Actors often treat memorization as one of the more onerous part of the business, and for good reason: it can be a real bitch. If the acting industry is like Disneyland, memorization can be viewed as all the long lines of people you have to endure before you get to ride Space Mountain.
Here’s a secret: memorization is not about remembering the words. The way you memorize the script can directly impact your performance. A good process of memorization allows you to absorb the words so that you don’t hesitate or have to think about what comes next—similar to how you don’t have to think when you’re reciting the alphabet. You know what letter comes after L. You don’t even need a split-second to check with your brain cells on that one.
Furthermore, you don’t have a pre-selected emotional reaction or line delivery when you recite the alphabet. I know actors who have tried and tested methods of memorization, but they get stuck on delivering a certain line-read: they start to memorize their lines in terms of a pre-determined performance, and frankly that’s rookie-style. This can create rote delivery and an overall less malleable actor.
Your lines need to be down cold and flow unfettered, still allowing you torespond organically and freely to the very real, yet imagined circumstances of the script.
Here’s how I help my clients to use memorization as a launch pad to help them create their strongest, most nuanced and responsive performances ever.
1. Find a quiet place. Read all dialogue out loud—your lines and your partner’s too. You do not want to act out or emotionalize the text as you're reading it. Read the lines in neutral, seeing what you're saying as you're saying it. Read your individual sides or the entire script all the way through.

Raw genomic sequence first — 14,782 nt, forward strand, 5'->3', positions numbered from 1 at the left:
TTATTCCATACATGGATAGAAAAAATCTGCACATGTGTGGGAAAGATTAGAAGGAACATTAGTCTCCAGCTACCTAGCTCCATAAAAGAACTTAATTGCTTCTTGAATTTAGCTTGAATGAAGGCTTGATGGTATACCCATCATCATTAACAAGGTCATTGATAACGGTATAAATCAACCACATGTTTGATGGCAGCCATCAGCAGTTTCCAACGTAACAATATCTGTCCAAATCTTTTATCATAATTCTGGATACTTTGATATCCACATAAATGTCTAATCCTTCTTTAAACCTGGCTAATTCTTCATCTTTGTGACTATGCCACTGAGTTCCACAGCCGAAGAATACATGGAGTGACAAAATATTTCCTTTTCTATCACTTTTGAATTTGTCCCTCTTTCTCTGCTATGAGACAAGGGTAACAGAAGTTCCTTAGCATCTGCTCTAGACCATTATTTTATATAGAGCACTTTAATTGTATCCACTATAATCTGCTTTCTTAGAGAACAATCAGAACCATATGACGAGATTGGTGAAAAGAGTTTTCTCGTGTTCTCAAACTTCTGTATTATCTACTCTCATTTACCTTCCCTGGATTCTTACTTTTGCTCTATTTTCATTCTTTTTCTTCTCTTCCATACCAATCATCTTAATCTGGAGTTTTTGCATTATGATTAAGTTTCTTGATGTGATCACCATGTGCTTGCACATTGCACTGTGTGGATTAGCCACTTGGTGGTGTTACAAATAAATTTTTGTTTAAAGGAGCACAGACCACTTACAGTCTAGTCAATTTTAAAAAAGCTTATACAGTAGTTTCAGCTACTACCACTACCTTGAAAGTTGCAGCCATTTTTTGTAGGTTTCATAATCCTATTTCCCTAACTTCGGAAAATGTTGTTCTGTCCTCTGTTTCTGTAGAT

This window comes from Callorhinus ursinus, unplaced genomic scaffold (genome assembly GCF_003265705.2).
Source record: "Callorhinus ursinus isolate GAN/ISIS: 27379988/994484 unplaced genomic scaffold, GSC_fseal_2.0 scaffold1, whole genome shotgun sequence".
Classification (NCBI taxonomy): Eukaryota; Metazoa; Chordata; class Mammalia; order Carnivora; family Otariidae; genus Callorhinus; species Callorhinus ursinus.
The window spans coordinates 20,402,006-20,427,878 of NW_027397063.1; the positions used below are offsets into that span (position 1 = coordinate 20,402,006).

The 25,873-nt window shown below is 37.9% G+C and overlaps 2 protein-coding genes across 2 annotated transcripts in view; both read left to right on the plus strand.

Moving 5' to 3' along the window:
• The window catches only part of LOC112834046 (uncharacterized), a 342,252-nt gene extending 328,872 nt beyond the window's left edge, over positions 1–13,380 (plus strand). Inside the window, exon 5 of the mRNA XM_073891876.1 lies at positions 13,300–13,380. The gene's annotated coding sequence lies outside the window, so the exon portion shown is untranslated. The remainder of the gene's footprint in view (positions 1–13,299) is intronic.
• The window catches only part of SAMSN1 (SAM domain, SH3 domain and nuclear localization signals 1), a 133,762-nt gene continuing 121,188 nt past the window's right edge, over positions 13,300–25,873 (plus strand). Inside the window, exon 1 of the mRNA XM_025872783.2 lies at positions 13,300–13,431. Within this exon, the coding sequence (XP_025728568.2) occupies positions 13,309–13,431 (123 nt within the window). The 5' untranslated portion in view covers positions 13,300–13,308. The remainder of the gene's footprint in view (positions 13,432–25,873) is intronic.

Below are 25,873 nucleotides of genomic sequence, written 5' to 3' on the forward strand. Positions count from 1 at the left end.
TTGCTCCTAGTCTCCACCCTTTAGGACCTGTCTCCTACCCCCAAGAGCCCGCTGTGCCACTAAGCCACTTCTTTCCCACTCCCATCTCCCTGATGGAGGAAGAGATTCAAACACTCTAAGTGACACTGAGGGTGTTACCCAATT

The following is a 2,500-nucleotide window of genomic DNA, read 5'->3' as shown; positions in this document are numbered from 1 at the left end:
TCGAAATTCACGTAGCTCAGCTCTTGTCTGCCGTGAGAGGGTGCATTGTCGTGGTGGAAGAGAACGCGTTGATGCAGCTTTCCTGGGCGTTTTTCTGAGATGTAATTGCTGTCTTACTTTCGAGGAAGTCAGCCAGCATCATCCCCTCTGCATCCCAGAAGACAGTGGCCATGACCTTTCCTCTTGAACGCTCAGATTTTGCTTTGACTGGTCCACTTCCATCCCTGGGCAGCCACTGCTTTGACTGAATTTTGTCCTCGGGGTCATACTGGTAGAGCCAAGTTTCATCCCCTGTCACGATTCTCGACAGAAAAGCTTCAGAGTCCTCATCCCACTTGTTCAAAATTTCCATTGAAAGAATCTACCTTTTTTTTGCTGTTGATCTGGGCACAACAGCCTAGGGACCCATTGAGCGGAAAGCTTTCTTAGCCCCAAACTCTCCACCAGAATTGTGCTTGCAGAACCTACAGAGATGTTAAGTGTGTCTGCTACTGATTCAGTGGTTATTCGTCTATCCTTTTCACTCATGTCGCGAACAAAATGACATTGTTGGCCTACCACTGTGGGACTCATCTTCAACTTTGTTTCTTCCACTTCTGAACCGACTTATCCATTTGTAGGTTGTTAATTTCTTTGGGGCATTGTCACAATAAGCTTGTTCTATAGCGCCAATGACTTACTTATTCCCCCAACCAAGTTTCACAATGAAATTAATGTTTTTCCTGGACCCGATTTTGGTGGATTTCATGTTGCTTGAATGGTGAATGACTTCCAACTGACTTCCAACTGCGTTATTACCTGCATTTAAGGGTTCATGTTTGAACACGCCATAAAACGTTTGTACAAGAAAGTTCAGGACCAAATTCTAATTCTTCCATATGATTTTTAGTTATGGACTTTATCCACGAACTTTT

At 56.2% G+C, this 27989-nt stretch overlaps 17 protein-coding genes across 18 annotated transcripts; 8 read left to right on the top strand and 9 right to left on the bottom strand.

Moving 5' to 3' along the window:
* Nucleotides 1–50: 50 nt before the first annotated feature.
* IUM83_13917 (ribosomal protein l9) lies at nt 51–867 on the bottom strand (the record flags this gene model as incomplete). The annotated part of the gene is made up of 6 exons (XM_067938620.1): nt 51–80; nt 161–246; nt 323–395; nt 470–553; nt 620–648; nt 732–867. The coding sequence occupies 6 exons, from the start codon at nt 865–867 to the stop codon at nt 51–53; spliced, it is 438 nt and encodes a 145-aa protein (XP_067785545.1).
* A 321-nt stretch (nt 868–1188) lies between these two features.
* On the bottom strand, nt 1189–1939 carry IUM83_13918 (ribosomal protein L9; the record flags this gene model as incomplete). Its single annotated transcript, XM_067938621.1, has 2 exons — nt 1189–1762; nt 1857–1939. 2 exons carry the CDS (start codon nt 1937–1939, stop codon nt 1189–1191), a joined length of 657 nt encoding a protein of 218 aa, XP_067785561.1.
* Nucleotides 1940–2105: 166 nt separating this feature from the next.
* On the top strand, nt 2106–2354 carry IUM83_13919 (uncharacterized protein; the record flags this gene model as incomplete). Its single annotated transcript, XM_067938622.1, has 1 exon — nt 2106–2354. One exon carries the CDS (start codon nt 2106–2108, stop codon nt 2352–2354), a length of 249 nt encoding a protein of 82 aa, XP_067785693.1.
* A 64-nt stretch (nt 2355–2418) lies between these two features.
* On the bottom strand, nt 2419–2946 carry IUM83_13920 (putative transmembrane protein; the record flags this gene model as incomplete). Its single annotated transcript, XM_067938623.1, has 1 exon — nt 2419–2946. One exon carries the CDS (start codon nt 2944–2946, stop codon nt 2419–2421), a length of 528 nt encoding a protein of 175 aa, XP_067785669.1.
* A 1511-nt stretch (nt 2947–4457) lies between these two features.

Those of you who have been fortunate enough to enjoy an extended run of a play know that by the 10th, 20th, or 60th performance, realizations emerge within the text, enriching your performance. The same is true here.
Anthony Hopkins is known to read every script two hundred times aloud for these precise reasons. If your mind starts to wander, gently redirect it to the words in front of you.
2. When you're finished reading the piece out loud, draw a small line somewhere on your script to delineate that you have read the entire piece all the way through once. Read the piece out loud in the same way once more. After you have done so, draw a line to cross the original line that you drew. It will look like a plus sign. This signifies that you have read the entire piece out loud, with full awareness, two times. Read it aloud a third and fourth time making horizontal bisecting lines to mark those reads. After the fifth reading, draw a circle around the bisecting lines to create your first pinwheel (see diagram below).
The goal is to get as many pinwheels as possible every day until the piece is memorized cold. Like the stars on one of Van Gogh’s canvases, these pinwheels assist by giving you a visual sign of the work you’re doing and the steady progress you’re making. Memorization is not a boring step you need in order to get to the real craft of acting. Memorizing properly is a crucial component of the craft; your words will automatically start to shape and create your reality when you adopt them as your own.
3. Final test for cold. A simple ball toss exercise is an undeniable way to determine if all the lines are memorized cold and if you can recite them under pressure.
With a partner or on your own, take a tennis ball or any other easily tossable object, and throw it back and forth with your partner (or up and down if you’re working alone) while keeping the ball in control. So you don’t get stuck in a rhythm, start to move around the room in a random pattern. When you get into a good throwing groove, rapidly speak the text in neutral so you’re not “acting” it. If at any point, your hand starts to hold onto the ball (unable to toss it to your partner), mark your script accordingly because those lines are not cold.
I like this exercise because it helps to create a pressurized environment that can at times mimic the pressure inherent in the audition room.
You cannot be searching for your next line while also delivering a great performance—solid memorization allows you to seamlessly tune your heartbeat to the character's heartbeat to create Oscar level acting.
This article was originally posted on Backstage